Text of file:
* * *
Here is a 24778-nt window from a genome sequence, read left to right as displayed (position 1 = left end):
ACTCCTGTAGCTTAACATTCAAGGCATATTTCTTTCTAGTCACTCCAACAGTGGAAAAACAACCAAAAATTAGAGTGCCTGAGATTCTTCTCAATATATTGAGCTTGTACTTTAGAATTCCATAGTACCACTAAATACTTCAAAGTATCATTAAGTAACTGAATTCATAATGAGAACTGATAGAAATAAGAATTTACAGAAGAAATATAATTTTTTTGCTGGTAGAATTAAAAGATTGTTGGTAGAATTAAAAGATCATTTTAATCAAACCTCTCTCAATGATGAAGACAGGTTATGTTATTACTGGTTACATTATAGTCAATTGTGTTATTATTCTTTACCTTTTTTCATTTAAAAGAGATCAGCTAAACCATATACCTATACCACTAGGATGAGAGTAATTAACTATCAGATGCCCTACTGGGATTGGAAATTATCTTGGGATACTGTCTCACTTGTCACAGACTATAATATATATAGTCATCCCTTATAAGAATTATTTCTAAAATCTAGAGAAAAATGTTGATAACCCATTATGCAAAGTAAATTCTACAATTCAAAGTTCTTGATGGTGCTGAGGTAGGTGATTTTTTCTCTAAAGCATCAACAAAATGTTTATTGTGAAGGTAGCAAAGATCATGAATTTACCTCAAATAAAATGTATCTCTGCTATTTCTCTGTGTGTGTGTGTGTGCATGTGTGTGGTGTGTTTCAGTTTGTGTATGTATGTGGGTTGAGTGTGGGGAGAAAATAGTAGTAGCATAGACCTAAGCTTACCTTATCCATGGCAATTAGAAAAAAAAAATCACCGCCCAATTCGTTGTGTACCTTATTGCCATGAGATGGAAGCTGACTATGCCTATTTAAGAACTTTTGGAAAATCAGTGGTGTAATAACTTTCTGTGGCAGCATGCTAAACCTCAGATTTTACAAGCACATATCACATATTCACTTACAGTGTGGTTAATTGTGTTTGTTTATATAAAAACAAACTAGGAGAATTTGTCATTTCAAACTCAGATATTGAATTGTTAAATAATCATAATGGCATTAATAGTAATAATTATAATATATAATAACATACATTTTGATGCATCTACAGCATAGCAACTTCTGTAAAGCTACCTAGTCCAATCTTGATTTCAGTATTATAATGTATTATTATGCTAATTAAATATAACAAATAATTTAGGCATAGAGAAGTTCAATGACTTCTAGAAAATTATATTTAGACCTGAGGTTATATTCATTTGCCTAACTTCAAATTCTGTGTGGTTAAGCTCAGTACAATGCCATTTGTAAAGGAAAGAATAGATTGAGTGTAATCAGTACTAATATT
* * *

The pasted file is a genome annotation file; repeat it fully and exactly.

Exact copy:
Here is a 24778-nt window from a genome sequence, read left to right as displayed (position 1 = left end):
ACTCCTGTAGCTTAACATTCAAGGCATATTTCTTTCTAGTCACTCCAACAGTGGAAAAACAACCAAAAATTAGAGTGCCTGAGATTCTTCTCAATATATTGAGCTTGTACTTTAGAATTCCATAGTACCACTAAATACTTCAAAGTATCATTAAGTAACTGAATTCATAATGAGAACTGATAGAAATAAGAATTTACAGAAGAAATATAATTTTTTTGCTGGTAGAATTAAAAGATTGTTGGTAGAATTAAAAGATCATTTTAATCAAACCTCTCTCAATGATGAAGACAGGTTATGTTATTACTGGTTACATTATAGTCAATTGTGTTATTATTCTTTACCTTTTTTCATTTAAAAGAGATCAGCTAAACCATATACCTATACCACTAGGATGAGAGTAATTAACTATCAGATGCCCTACTGGGATTGGAAATTATCTTGGGATACTGTCTCACTTGTCACAGACTATAATATATATAGTCATCCCTTATAAGAATTATTTCTAAAATCTAGAGAAAAATGTTGATAACCCATTATGCAAAGTAAATTCTACAATTCAAAGTTCTTGATGGTGCTGAGGTAGGTGATTTTTTCTCTAAAGCATCAACAAAATGTTTATTGTGAAGGTAGCAAAGATCATGAATTTACCTCAAATAAAATGTATCTCTGCTATTTCTCTGTGTGTGTGTGTGTGCATGTGTGTGGTGTGTTTCAGTTTGTGTATGTATGTGGGTTGAGTGTGGGGAGAAAATAGTAGTAGCATAGACCTAAGCTTACCTTATCCATGGCAATTAGAAAAAAAAAATCACCGCCCAATTCGTTGTGTACCTTATTGCCATGAGATGGAAGCTGACTATGCCTATTTAAGAACTTTTGGAAAATCAGTGGTGTAATAACTTTCTGTGGCAGCATGCTAAACCTCAGATTTTACAAGCACATATCACATATTCACTTACAGTGTGGTTAATTGTGTTTGTTTATATAAAAACAAACTAGGAGAATTTGTCATTTCAAACTCAGATATTGAATTGTTAAATAATCATAATGGCATTAATAGTAATAATTATAATATATAATAACATACATTTTGATGCATCTACAGCATAGCAACTTCTGTAAAGCTACCTAGTCCAATCTTGATTTCAGTATTATAATGTATTATTATGCTAATTAAATATAACAAATAATTTAGGCATAGAGAAGTTCAATGACTTCTAGAAAATTATATTTAGACCTGAGGTTATATTCATTTGCCTAACTTCAAATTCTGTGTGGTTAAGCTCAGTACAATGCCATTTGTAAAGGAAAGAATAGATTGAGTGTAATCAGTACTAATATT